Ex-BlackRock fund manager given jail time; Goldman Sachs hit with US$120 mln penalty
A former star fund manager in the London office of asset manager BlackRock on Wednesday was sentenced to 12 months in jail after pleading guilty to two counts of insider dealing.
Mark Lyttleton, 45, admitted buying shares in EnCore Oil and Cairn Energy ahead of public announcements from both firms, after hearing privileged information from colleagues.
The Financial Conduct Authority, Britain’s markets regulator, said he made a net profit of about 35,000 pounds by buying the two stocks through an overseas asset manager trading on behalf of a Panamanian-registered company.
Lyttleton is one of the highest-profile figures to be sentenced in Britain for insider trading. His funds were popular with investors during the financial crisis after he posted positive returns. At the peak he personally managed assets worth about 4.5 billion pounds (US$5.6 billion).
Judge Andrew Goymer said an extraordinary aspect of the case was that Lyttleton was already wealthy, he was under no financial pressure and the gains were small relative to his overall earnings.
“It is inexplicable that he should have thrown all of this away in the conduct that he did,” he said. “The defendant had no need for the money because he was earning a good income.”
Separately, Goldman Sachs will pay a $120 million penalty to resolve civil charges that it attempted to manipulate a global benchmark for interest rate products known on Wall Street as “ISDAFIX,” US derivatives regulators said Wednesday.
The case against Goldman Sachs, brought by the Commodity Futures Trading Commission, was the latest in a series of broad investigations into manipulation by big banks of a variety of global benchmark rates.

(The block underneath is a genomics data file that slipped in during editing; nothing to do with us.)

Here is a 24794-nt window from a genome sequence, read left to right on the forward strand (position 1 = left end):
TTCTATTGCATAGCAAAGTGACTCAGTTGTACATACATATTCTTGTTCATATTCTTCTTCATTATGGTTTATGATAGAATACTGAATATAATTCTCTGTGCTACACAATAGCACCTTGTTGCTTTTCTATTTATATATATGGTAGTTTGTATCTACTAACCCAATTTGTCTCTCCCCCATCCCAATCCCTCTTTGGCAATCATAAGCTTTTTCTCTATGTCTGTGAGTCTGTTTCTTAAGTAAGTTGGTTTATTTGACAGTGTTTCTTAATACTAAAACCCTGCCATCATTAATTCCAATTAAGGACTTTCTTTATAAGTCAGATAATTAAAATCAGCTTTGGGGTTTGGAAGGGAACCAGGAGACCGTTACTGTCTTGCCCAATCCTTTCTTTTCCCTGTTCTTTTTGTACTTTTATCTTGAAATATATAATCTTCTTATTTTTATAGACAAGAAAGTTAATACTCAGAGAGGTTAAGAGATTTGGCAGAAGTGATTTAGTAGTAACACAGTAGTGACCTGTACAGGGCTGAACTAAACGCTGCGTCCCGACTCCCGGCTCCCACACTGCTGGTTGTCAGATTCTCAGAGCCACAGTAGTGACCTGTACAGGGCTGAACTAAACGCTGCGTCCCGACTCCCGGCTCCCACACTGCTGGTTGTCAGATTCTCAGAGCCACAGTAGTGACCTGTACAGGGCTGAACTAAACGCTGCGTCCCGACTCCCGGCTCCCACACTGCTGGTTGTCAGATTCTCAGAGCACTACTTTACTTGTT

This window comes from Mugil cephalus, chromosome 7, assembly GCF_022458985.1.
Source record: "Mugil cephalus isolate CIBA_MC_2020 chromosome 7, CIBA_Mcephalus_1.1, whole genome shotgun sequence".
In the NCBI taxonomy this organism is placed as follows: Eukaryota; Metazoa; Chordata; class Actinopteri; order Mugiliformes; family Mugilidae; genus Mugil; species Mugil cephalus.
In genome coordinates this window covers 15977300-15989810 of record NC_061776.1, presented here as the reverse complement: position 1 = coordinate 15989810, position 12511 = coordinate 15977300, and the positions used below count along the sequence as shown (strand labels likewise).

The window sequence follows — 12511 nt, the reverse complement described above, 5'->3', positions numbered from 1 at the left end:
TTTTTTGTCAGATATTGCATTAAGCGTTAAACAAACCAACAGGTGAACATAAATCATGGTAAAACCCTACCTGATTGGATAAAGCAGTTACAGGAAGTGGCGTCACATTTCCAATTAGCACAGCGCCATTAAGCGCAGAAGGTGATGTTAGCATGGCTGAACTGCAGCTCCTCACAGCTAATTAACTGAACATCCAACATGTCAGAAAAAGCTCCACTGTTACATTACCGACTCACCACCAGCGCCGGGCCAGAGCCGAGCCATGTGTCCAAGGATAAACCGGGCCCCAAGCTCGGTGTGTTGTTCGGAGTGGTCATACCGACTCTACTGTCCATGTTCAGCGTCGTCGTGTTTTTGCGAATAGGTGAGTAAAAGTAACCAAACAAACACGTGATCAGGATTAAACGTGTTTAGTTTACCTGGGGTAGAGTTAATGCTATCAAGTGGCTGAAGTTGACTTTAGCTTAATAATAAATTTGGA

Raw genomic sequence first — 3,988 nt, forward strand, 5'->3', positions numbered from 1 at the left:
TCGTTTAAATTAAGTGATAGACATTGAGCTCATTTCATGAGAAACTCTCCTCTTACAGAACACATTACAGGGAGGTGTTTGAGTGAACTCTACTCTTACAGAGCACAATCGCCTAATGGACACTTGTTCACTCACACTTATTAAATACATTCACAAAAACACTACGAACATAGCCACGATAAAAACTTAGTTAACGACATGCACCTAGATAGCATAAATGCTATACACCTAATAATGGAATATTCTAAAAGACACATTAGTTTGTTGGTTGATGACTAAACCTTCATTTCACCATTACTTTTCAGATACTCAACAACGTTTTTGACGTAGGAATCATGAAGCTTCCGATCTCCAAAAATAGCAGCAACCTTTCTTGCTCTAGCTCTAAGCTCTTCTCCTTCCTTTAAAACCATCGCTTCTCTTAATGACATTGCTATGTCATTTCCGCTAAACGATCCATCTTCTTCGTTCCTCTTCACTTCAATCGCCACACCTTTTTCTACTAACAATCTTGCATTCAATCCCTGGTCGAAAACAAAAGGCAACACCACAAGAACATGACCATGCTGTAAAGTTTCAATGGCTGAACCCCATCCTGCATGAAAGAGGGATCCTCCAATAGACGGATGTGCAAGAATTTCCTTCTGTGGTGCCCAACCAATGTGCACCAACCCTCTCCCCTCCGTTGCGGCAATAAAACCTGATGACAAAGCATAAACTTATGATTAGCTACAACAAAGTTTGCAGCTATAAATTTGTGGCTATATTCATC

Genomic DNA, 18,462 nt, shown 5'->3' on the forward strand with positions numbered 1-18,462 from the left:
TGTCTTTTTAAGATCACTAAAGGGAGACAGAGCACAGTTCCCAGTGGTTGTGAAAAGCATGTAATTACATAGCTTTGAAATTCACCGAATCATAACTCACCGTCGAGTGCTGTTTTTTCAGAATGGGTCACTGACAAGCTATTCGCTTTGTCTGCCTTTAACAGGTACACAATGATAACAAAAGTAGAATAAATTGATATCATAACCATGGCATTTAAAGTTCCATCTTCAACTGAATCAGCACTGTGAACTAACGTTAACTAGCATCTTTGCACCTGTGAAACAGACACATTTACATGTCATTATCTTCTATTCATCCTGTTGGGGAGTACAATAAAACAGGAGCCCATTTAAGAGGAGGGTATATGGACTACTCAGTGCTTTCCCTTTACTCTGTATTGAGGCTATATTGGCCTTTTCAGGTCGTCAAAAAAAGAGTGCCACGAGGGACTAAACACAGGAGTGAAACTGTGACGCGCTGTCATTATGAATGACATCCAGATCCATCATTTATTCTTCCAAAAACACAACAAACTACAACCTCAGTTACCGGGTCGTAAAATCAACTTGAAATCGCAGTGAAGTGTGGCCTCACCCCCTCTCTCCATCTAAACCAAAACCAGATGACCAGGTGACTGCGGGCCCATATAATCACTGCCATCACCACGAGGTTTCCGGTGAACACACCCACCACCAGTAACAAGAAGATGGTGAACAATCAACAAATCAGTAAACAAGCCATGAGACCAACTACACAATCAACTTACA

To date, the CFTC has imposed penalties of over $5.2 billion stemming from these probes, which include Libor and Euribor, foreign exchange benchmarks, and the US Dollar International Swaps and Derivatives Association Fix, or USD ISDAFIX.
A number of banks have also resolved parallel criminal charges related to the manipulation of various global benchmarks.
Goldman Sachs, which was also accused by the CFTC of making false reports on the benchmark rate, will settle the case without admitting or denying the charges.
“We are pleased to have resolved these matters and have already taken steps to enhance our policies and procedures,” bank spokesman Michael DuVally said in a statement.
ISDAFIX rates are used to help value the cash settlement of options on interest rate swaps and other products. Pension funds and local governments often rely on products priced off the benchmark rate to help hedge against future interest rate changes.
The CFTC said that emails and audio recordings showed traders at Goldman discussing their plans to try to move the benchmark rate in directions that benefited their own positions.
They tried to skew the bank’s submissions used to help come up with the “print,” or the reference rate that is captured each day at 11 am, the CFTC said.